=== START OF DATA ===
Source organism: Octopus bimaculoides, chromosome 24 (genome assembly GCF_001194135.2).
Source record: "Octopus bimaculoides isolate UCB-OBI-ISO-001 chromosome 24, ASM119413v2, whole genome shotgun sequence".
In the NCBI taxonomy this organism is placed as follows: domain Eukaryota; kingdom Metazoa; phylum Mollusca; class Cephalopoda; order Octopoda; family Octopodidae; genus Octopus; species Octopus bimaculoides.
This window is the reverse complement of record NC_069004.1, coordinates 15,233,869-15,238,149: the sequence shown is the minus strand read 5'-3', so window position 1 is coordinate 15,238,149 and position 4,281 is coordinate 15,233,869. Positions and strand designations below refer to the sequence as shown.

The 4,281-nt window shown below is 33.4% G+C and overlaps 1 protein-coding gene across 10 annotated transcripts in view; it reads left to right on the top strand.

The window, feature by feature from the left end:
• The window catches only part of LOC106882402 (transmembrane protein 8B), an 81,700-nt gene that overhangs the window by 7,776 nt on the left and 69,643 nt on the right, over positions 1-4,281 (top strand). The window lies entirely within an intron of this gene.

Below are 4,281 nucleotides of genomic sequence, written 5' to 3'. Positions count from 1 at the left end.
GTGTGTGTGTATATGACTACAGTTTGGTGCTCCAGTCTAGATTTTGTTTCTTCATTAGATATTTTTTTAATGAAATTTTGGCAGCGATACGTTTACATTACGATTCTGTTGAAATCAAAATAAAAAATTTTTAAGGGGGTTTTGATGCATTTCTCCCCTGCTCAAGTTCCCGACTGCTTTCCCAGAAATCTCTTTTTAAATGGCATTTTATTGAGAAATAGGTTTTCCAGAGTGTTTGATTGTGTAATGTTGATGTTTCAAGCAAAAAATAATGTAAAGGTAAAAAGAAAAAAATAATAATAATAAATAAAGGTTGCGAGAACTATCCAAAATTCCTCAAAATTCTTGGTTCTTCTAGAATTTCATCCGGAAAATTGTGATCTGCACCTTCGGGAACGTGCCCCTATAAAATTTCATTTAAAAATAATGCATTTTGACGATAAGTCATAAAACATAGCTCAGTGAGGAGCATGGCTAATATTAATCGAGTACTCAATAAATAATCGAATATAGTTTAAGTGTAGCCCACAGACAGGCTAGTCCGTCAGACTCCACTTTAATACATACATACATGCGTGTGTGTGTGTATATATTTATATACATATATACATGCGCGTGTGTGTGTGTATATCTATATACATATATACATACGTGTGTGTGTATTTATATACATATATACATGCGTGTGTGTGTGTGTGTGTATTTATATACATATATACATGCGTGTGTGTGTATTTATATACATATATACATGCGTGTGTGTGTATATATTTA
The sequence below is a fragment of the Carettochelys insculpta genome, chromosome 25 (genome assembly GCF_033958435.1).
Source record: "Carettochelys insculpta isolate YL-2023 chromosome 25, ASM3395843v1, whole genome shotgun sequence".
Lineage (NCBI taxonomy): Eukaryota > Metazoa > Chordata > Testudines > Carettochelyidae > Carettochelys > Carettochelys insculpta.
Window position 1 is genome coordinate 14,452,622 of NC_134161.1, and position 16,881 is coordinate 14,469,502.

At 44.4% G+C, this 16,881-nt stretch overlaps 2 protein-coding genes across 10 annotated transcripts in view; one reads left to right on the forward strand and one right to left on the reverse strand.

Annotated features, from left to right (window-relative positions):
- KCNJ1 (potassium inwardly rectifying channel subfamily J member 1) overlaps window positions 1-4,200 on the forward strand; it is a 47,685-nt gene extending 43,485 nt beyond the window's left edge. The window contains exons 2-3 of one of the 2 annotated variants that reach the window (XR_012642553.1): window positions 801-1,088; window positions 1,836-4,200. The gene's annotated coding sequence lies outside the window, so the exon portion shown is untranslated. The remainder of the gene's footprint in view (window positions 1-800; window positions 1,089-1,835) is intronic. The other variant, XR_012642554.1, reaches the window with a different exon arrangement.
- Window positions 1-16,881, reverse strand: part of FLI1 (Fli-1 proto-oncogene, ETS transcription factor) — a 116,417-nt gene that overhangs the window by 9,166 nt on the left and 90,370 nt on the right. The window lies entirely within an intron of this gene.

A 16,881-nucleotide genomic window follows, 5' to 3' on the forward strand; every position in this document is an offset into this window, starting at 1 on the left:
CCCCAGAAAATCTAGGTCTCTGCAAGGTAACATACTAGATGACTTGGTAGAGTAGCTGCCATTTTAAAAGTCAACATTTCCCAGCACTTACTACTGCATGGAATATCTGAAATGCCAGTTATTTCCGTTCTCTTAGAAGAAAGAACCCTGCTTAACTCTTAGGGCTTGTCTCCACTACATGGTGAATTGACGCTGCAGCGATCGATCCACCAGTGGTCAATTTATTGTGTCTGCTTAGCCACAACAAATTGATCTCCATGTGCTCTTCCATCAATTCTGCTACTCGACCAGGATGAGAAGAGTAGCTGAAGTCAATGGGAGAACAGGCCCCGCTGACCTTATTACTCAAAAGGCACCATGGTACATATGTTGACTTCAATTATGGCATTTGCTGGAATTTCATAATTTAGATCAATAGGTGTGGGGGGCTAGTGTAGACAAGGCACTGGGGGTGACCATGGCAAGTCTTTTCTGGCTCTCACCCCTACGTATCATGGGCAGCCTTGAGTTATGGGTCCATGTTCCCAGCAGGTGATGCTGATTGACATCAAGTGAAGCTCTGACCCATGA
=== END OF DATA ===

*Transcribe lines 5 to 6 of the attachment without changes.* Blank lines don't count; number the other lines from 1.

The 4,281-nt window shown below is 33.4% G+C and overlaps 1 protein-coding gene across 10 annotated transcripts in view; it reads left to right on the top strand.

The window, feature by feature from the left end: